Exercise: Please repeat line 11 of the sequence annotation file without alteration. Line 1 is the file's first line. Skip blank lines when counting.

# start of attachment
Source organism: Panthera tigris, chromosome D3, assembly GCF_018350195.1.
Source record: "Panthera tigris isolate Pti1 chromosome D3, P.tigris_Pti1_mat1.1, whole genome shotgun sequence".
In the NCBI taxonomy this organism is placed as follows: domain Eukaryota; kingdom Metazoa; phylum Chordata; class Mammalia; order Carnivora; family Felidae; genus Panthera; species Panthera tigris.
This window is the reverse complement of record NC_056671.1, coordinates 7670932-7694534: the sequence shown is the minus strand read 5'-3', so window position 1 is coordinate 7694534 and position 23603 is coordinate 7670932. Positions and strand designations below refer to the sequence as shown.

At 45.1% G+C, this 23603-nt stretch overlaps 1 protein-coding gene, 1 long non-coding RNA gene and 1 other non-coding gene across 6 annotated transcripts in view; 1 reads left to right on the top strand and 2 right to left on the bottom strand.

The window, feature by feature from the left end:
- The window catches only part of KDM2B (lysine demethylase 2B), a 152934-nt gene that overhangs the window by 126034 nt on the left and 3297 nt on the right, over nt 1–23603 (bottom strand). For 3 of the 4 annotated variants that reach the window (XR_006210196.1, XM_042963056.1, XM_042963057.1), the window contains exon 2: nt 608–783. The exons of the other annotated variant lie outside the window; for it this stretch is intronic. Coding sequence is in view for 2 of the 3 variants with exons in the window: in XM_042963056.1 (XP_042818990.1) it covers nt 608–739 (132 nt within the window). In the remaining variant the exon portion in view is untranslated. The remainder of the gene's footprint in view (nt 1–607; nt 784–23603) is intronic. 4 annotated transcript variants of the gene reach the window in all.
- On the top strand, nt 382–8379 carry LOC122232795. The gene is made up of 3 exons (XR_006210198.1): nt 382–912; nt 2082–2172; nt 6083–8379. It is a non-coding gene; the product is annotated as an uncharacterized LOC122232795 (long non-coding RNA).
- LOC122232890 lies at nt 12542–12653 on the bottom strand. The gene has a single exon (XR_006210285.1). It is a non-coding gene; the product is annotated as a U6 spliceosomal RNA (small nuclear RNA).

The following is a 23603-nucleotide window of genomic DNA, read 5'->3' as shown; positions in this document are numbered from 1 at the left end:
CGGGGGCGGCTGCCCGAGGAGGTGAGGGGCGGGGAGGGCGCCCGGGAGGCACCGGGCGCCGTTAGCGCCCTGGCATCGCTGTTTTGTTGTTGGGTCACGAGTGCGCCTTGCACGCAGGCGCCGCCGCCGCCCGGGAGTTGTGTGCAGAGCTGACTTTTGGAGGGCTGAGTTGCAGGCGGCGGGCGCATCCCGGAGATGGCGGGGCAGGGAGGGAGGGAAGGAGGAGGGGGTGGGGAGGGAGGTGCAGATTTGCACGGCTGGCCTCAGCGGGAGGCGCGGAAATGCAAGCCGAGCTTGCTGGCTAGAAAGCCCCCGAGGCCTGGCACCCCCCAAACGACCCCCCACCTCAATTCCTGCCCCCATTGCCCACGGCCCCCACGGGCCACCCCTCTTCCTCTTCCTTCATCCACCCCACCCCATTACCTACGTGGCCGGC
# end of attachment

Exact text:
CGGGGGCGGCTGCCCGAGGAGGTGAGGGGCGGGGAGGGCGCCCGGGAGGCACCGGGCGCCGTTAGCGCCCTGGCATCGCTGTTTTGTTGTTGGGTCACGAGTGCGCCTTGCACGCAGGCGCCGCCGCCGCCCGGGAGTTGTGTGCAGAGCTGACTTTTGGAGGGCTGAGTTGCAGGCGGCGGGCGCATCCCGGAGATGGCGGGGCAGGGAGGGAGGGAAGGAGGAGGGGGTGGGGAGGGAGGTGCAGATTTGCACGGCTGGCCTCAGCGGGAGGCGCGGAAATGCAAGCCGAGCTTGCTGGCTAGAAAGCCCCCGAGGCCTGGCACCCCCCAAACGACCCCCCACCTCAATTCCTGCCCCCATTGCCCACGGCCCCCACGGGCCACCCCTCTTCCTCTTCCTTCATCCACCCCACCCCATTACCTACGTGGCCGGC